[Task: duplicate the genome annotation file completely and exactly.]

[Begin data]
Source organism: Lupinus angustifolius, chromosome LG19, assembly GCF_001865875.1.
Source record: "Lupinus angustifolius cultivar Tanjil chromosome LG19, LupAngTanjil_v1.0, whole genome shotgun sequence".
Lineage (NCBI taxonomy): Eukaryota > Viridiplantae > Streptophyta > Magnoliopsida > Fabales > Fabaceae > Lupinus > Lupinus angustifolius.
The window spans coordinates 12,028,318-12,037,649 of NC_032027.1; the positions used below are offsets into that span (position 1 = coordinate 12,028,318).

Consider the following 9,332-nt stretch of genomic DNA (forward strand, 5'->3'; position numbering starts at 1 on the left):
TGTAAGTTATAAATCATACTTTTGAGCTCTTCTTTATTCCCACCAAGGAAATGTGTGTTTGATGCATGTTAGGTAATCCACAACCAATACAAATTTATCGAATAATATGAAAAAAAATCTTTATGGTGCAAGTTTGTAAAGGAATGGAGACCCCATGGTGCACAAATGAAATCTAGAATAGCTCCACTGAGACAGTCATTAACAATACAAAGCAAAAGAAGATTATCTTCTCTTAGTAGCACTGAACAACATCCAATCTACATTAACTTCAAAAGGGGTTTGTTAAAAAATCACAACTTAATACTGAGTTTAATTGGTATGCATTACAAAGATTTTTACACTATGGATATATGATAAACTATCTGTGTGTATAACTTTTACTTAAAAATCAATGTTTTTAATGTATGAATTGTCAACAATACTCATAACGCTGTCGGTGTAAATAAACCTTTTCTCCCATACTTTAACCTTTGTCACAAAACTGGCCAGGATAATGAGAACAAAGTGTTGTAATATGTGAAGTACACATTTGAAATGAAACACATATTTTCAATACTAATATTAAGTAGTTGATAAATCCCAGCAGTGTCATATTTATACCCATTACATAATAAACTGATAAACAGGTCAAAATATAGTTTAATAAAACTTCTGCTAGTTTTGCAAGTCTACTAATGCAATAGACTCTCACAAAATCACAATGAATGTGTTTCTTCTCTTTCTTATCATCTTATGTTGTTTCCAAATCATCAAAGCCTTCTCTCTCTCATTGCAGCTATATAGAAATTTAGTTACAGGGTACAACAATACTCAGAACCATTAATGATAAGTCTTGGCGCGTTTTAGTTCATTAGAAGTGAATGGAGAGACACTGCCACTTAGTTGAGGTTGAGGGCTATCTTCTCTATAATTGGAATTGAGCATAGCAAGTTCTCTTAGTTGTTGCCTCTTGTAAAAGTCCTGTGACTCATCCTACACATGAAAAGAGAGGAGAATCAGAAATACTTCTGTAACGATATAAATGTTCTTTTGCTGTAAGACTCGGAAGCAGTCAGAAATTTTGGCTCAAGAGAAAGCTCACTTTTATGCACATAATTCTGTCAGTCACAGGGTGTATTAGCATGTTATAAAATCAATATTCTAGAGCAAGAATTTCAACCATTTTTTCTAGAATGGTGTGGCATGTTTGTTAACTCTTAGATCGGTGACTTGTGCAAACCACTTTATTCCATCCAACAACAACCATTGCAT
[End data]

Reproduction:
Source organism: Lupinus angustifolius, chromosome LG19, assembly GCF_001865875.1.
Source record: "Lupinus angustifolius cultivar Tanjil chromosome LG19, LupAngTanjil_v1.0, whole genome shotgun sequence".
Lineage (NCBI taxonomy): Eukaryota > Viridiplantae > Streptophyta > Magnoliopsida > Fabales > Fabaceae > Lupinus > Lupinus angustifolius.
The window spans coordinates 12,028,318-12,037,649 of NC_032027.1; the positions used below are offsets into that span (position 1 = coordinate 12,028,318).

Consider the following 9,332-nt stretch of genomic DNA (forward strand, 5'->3'; position numbering starts at 1 on the left):
TGTAAGTTATAAATCATACTTTTGAGCTCTTCTTTATTCCCACCAAGGAAATGTGTGTTTGATGCATGTTAGGTAATCCACAACCAATACAAATTTATCGAATAATATGAAAAAAAATCTTTATGGTGCAAGTTTGTAAAGGAATGGAGACCCCATGGTGCACAAATGAAATCTAGAATAGCTCCACTGAGACAGTCATTAACAATACAAAGCAAAAGAAGATTATCTTCTCTTAGTAGCACTGAACAACATCCAATCTACATTAACTTCAAAAGGGGTTTGTTAAAAAATCACAACTTAATACTGAGTTTAATTGGTATGCATTACAAAGATTTTTACACTATGGATATATGATAAACTATCTGTGTGTATAACTTTTACTTAAAAATCAATGTTTTTAATGTATGAATTGTCAACAATACTCATAACGCTGTCGGTGTAAATAAACCTTTTCTCCCATACTTTAACCTTTGTCACAAAACTGGCCAGGATAATGAGAACAAAGTGTTGTAATATGTGAAGTACACATTTGAAATGAAACACATATTTTCAATACTAATATTAAGTAGTTGATAAATCCCAGCAGTGTCATATTTATACCCATTACATAATAAACTGATAAACAGGTCAAAATATAGTTTAATAAAACTTCTGCTAGTTTTGCAAGTCTACTAATGCAATAGACTCTCACAAAATCACAATGAATGTGTTTCTTCTCTTTCTTATCATCTTATGTTGTTTCCAAATCATCAAAGCCTTCTCTCTCTCATTGCAGCTATATAGAAATTTAGTTACAGGGTACAACAATACTCAGAACCATTAATGATAAGTCTTGGCGCGTTTTAGTTCATTAGAAGTGAATGGAGAGACACTGCCACTTAGTTGAGGTTGAGGGCTATCTTCTCTATAATTGGAATTGAGCATAGCAAGTTCTCTTAGTTGTTGCCTCTTGTAAAAGTCCTGTGACTCATCCTACACATGAAAAGAGAGGAGAATCAGAAATACTTCTGTAACGATATAAATGTTCTTTTGCTGTAAGACTCGGAAGCAGTCAGAAATTTTGGCTCAAGAGAAAGCTCACTTTTATGCACATAATTCTGTCAGTCACAGGGTGTATTAGCATGTTATAAAATCAATATTCTAGAGCAAGAATTTCAACCATTTTTTCTAGAATGGTGTGGCATGTTTGTTAACTCTTAGATCGGTGACTTGTGCAAACCACTTTATTCCATCCAACAACAACCATTGCAT